When I was in school, I had a GPA of about 2.0. Teachers said in reports that I had neglected to turn in almost all of the work they assigned to me – a missing physics notebook, a missing English report, and in one case, a missing term paper. We’d been working on that term paper for two months, supposedly.
I spent my afternoons with the ultimate frisbee club I started with my friends. I spent my evenings on the computer. Can you picture me on the computer, my notes and books open next to me? So I could pretend I was doing my homework?
Can you picture my parents getting these teacher reports?
My GPA was 2.0 from 3rd grade to 16th, so you can infer that I know almost nothing. I lose at every trivia game. My wife will pick up crossword puzzles, and I’ll just get out a book or check my blogs.
And yet, in the last 18 months I’ve formed a company with three employees, and single-handedly written a program that handles thousands of users and over 750,000 pieces of assessment data – scores and ratings and comments. All without knowing anything!
Here’s the thing: the technology we’re using to create ActiveGrade was released in 2008. Even if I HAD studied in school… I graduated in 2005. Knowing things isn’t enough. Maybe, knowing specifics is less important than ever – if I knew more history I might back that up more convincingly.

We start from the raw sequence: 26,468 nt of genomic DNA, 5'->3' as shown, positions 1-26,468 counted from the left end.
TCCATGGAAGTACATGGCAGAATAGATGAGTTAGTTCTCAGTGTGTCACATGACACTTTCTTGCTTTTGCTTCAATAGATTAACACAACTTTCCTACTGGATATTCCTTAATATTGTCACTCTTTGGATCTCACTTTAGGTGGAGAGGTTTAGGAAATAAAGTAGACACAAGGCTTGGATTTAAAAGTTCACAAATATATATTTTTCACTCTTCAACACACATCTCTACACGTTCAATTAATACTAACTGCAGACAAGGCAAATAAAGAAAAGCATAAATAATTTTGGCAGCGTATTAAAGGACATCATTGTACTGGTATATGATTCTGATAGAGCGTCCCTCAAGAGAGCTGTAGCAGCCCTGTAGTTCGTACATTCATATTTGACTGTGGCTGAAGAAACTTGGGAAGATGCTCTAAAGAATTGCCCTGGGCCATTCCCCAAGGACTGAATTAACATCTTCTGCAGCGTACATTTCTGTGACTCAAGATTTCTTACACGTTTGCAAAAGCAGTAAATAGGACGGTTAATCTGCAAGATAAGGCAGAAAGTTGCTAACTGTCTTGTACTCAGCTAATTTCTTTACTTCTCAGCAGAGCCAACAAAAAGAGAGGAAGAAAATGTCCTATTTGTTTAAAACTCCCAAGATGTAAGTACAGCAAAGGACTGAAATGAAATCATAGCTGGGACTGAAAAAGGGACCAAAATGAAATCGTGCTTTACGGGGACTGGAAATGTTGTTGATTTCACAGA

ActiveGrade is hiring, and what will we put in the developer job description? We can’t require experience – the tools we’re using were invented three years ago, and a tiny fraction of the population knows how to use them. You all know how I feel about tests – I’m not going to hire someone based on a test score when I care about creativity, compassion, and hard work.
I want to hire someone with the things I got out of my childhood INSTEAD of knowledge: curiosity, fun, tinkering skills, trouble-shooting skills, communication skills.
Knowledge is A LOT CHEAPER than it was when we were in school. Casual Obedience is NOT THAT IMPORTANT. I hope that the grades we give out are not based on knowledge and obedience. I hope we’re not misleading our children to think that obedience is our biggest goal.